The process of putting your life into order with a beginning, middle, and end forces you to see cause and effect.
– Catherine Burns
Thursday, I got just about one of the best message I’ve ever received from a student. Freda was in my senior Storytelling class last year. Along with the rest of the class, she participated in our weekly story slams where students were randomly selected to tell a story in front of the rest of the class without notes. The stories had to be true and in the first person.
For one of her stories, Freda told us about the one and only time she’d bullied another student.
I remember thinking at the time how amazing it was any time a student felt free to open up and share part of themselves that might not otherwise be revealed. Those were the moments where I felt like I’d stumbled on something right.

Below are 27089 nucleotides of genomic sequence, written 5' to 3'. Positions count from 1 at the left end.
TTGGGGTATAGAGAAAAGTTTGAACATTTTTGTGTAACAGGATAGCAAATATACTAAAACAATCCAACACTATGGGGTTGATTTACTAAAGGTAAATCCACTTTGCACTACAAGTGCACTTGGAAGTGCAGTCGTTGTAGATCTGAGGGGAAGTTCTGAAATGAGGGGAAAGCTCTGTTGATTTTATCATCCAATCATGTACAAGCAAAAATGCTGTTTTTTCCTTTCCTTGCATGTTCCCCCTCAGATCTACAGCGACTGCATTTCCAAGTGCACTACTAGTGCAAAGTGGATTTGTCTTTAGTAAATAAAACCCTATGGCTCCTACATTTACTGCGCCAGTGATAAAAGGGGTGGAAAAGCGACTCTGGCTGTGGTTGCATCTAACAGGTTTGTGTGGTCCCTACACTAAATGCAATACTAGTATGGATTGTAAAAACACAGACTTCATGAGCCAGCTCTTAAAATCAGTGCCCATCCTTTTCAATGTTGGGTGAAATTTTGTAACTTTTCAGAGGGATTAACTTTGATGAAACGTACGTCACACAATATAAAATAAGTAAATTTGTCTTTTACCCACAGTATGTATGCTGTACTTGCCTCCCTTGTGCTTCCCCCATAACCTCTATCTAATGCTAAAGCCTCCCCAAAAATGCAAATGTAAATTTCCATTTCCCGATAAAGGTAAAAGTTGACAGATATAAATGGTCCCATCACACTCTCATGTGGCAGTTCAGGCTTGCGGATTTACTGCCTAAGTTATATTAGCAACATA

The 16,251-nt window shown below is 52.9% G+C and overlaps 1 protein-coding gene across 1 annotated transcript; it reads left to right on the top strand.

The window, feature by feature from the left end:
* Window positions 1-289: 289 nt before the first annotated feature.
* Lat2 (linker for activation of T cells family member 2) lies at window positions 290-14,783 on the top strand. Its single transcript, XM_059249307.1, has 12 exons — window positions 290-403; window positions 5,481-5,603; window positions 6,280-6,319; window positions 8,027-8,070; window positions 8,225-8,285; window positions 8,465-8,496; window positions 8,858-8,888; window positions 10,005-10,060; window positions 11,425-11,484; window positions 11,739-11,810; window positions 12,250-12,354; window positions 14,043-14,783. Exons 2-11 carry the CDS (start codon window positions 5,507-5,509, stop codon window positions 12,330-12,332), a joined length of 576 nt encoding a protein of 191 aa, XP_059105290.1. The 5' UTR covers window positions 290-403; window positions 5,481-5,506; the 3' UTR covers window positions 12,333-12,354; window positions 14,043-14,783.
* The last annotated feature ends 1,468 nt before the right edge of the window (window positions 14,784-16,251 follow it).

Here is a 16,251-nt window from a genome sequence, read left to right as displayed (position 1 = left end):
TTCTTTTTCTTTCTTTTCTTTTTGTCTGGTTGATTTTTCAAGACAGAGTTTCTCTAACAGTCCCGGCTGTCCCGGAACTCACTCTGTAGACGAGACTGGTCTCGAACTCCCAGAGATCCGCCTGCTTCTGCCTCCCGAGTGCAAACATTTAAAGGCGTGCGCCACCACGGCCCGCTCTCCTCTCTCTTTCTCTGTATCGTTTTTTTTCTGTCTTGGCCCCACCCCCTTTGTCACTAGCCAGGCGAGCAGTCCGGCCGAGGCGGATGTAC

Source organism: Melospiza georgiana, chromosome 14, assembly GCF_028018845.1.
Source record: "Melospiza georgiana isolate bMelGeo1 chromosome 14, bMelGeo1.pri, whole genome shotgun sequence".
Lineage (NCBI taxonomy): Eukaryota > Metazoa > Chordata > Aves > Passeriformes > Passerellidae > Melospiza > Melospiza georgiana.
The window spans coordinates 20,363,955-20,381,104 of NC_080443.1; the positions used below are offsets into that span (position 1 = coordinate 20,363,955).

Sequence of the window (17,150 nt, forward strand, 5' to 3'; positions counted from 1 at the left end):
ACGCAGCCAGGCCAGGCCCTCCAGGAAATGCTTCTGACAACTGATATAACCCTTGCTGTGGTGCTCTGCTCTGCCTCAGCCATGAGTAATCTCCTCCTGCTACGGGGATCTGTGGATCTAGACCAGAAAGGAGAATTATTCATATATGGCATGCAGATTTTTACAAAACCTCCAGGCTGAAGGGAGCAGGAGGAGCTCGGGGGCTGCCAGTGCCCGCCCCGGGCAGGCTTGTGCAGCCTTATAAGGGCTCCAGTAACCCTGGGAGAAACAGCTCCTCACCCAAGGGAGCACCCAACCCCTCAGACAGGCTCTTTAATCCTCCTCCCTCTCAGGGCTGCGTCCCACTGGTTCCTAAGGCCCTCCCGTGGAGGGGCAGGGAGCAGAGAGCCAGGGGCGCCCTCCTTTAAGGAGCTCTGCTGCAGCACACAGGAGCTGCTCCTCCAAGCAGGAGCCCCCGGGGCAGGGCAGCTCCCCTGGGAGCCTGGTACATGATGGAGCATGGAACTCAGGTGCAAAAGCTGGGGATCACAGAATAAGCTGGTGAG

Freda’s note today gave me that feeling again and reminded me those moments in the classroom were ripples that are still moving across my kids’ lives though we aren’t with each other everyday.
Here is Freda’s note in all its informal online missive parlance:
Mr. Chase. I have to tell you something. Remember Jermy? The kid I did my story slam about? He friend requested me. I apologized. He said he had wanted to send me a request for years and was worried I’d forgotten about him. I can’t believe it, how could I forget that? I told him that I’d never forgot it and regretted it for like… my whole life, and how I did a school project thingy on it and so, he asked for my number, and he called me up and he was crying, and I was crying and like… I’m just… I’m glad we had that assignment, and I feel so… lucky that I had a chance to tell everyone in class, and even more lucky that I was given a second chance to apologize… and… I guess… I never believed in fate before… but I might now… sounds corny but whatever… So yeah, I just felt compelled to tell you, right now. Thank you for being a great teacher, I love you.
In moments like these, it’s hard not to miss the classroom terribly.